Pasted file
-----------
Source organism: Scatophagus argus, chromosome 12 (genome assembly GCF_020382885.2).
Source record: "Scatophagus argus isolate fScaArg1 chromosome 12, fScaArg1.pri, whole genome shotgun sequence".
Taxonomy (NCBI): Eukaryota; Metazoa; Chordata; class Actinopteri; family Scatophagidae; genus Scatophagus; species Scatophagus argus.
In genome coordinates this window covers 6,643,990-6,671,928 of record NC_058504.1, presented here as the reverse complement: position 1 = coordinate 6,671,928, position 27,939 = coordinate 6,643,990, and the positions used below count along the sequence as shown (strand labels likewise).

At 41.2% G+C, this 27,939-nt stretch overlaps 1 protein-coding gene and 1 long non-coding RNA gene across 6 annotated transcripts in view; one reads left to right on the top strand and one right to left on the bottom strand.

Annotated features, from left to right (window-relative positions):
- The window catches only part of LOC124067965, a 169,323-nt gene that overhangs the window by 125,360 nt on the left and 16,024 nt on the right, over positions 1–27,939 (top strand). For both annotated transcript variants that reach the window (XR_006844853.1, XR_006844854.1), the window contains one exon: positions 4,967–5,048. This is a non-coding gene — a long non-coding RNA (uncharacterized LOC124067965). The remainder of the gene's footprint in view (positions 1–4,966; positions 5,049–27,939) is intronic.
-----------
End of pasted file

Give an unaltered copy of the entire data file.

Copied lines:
Source organism: Scatophagus argus, chromosome 12 (genome assembly GCF_020382885.2).
Source record: "Scatophagus argus isolate fScaArg1 chromosome 12, fScaArg1.pri, whole genome shotgun sequence".
Taxonomy (NCBI): Eukaryota; Metazoa; Chordata; class Actinopteri; family Scatophagidae; genus Scatophagus; species Scatophagus argus.
In genome coordinates this window covers 6,643,990-6,671,928 of record NC_058504.1, presented here as the reverse complement: position 1 = coordinate 6,671,928, position 27,939 = coordinate 6,643,990, and the positions used below count along the sequence as shown (strand labels likewise).

At 41.2% G+C, this 27,939-nt stretch overlaps 1 protein-coding gene and 1 long non-coding RNA gene across 6 annotated transcripts in view; one reads left to right on the top strand and one right to left on the bottom strand.

Annotated features, from left to right (window-relative positions):
- The window catches only part of LOC124067965, a 169,323-nt gene that overhangs the window by 125,360 nt on the left and 16,024 nt on the right, over positions 1–27,939 (top strand). For both annotated transcript variants that reach the window (XR_006844853.1, XR_006844854.1), the window contains one exon: positions 4,967–5,048. This is a non-coding gene — a long non-coding RNA (uncharacterized LOC124067965). The remainder of the gene's footprint in view (positions 1–4,966; positions 5,049–27,939) is intronic.